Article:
PS Advisor November 2008 Issue

An Inflatable Bottom Job?

Some suggestions for dinghy antifouling paints.

I have an inflatable dinghy with an air deck, and I want to paint the bottom but do not remember reading any articles regarding bottom paint for inflatable dinghies. The bottom material is Hypalon. I’m asking Mercury, the dinghy manufacturer, but trust your opinion and suggestions.

Fred Fortmiller
S/V Daybreak, Pearson 385
Newport, R.I.

There are two schools of thought when it comes to applying antifouling to Hypalon. We’re of the "don’t do it" camp for a few reasons. First, once bottom paint is applied to Hypalon, it can be very difficult to remove without risking damage to the material.

Second, if you ever store the dinghy on deck or deflate it for longer storage, you can be sure that paint is going to rub off on things you’d rather it not foul—for instance, tacking headsails or the deck, if the dinghy is stored there.

Even if you leave the dinghy in the water for long periods of time without use, cleaning the bottom regularly should be sufficient.

Three Antifouling Boating Paints
Three antifouling paints recommended by Practical Sailor editors, paint manufacturers, and dinghy makers for use on inflatable dinghies are Pettit Hydrocoat, Pettit Inflatable Boat Antifouling Paint, and Interlux’s Fiberglass Bottomkote Aqua.
The folks at Mercury agree with us on this point. Mercury Marine Sales Manager Larry Piechocki told
Practical Sailor, "Once this paint is on the tubes, it will never come off. I’m not a big fan of painting inflatables, but that is up to the customer."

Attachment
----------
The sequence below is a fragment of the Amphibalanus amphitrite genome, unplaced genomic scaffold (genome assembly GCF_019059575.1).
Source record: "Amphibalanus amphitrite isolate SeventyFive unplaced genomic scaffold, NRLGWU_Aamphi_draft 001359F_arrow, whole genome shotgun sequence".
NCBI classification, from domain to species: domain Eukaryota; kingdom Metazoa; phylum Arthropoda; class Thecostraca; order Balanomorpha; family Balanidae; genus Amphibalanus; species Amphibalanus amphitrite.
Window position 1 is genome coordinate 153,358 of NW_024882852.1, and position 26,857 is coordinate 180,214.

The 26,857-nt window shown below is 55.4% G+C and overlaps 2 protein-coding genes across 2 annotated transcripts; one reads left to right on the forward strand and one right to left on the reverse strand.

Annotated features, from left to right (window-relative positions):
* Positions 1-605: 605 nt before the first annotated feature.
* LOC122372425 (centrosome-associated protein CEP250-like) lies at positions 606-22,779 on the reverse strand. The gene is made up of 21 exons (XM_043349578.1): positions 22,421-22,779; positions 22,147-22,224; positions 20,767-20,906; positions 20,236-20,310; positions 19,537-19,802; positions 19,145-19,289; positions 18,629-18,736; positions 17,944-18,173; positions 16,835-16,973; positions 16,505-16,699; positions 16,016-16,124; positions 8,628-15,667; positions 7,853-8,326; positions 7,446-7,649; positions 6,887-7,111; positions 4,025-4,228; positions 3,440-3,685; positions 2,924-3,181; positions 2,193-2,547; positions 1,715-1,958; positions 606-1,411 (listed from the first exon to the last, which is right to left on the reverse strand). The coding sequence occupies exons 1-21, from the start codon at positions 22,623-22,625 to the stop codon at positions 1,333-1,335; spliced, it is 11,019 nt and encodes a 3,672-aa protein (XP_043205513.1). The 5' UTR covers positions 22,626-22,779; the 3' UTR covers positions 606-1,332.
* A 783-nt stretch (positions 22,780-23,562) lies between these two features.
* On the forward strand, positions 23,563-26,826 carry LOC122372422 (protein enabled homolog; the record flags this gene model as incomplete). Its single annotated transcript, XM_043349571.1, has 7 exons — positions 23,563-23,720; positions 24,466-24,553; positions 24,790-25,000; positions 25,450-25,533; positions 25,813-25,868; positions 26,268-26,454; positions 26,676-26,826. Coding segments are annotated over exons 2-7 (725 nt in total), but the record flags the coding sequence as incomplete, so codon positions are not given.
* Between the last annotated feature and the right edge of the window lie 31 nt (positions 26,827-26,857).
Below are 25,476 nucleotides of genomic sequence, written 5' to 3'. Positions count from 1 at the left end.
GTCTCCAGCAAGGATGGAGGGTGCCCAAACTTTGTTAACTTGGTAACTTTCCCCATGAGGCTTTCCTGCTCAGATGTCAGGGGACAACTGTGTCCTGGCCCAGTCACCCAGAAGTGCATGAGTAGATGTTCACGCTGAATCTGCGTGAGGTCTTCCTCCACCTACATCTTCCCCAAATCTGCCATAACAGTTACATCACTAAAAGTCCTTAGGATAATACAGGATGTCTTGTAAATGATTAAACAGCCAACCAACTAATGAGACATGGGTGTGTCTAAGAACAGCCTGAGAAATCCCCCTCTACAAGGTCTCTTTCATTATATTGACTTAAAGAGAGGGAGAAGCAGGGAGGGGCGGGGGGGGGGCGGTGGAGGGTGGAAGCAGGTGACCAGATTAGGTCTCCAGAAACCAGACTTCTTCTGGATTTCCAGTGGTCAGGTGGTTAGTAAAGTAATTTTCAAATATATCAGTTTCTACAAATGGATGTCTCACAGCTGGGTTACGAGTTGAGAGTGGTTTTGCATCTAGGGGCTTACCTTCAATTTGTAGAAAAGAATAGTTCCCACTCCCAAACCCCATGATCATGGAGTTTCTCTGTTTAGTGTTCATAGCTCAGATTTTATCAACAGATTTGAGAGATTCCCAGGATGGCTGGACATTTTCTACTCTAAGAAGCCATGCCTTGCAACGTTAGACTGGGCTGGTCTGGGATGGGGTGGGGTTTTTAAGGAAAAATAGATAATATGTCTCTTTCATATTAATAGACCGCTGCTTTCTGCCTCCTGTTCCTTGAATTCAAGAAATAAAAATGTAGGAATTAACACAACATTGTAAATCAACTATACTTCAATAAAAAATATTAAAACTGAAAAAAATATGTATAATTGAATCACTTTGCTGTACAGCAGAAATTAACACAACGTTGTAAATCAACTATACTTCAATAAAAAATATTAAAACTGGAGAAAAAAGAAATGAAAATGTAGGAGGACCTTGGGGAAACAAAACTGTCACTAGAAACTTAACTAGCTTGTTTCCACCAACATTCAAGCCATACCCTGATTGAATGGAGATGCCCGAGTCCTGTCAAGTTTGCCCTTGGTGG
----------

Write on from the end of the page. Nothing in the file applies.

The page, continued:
However, if you absolutely have your heart set on applying antifouling to an inflatable (PVC or Hypalon), we recommend using Pettit’s Inflatable Boat Antifouling Paint, Pettit Hydrocoat, or Interlux Fiberglass Bottomkote Aqua.

Practical Sailor editors’ past experiences in the field with Pettit’s Inflatable Boat paint and Hydrocoat have been good, although paint smearing onto other surfaces was an issue. According to Kop-Coat (Pettit) General Manager John Ludgate, Hydrocoat is effective on Hypalon and PVC because it adheres well and is flexible. He added that, "it is ablative, so there may be some rub-off."

In our most recent bottom paint tests (Practical Sailor, October 2008), Fiberglass Bottomkote Aqua—a multi-season hard paint—nailed a recommendation with across-the-board Good ratings after one year of panel testing. Hydrocoat, a multi-season ablative, also was a Recommended product. It notched a Good in Connecticut and a Fair in Florida panel tests after one year.

If the dinghy is to be stored on davits, or out of the water for any length of time, Interlux recommends using its Micron paints, which retain their antifouling properties in and out of the water. The company also warns against using a vinyl antifouling—such as its VC Offshore or Regatta Baltoplate Racing—on Hypalon.

If you have another paint in mind, contact the manufacturer to be sure it’s an appropriate paint for Hypalon.

Whichever paint you choose, be sure to clean the area thoroughly with a maroon Scotchbrite pad for better paint adhesion, and always follow manufacturer instructions.

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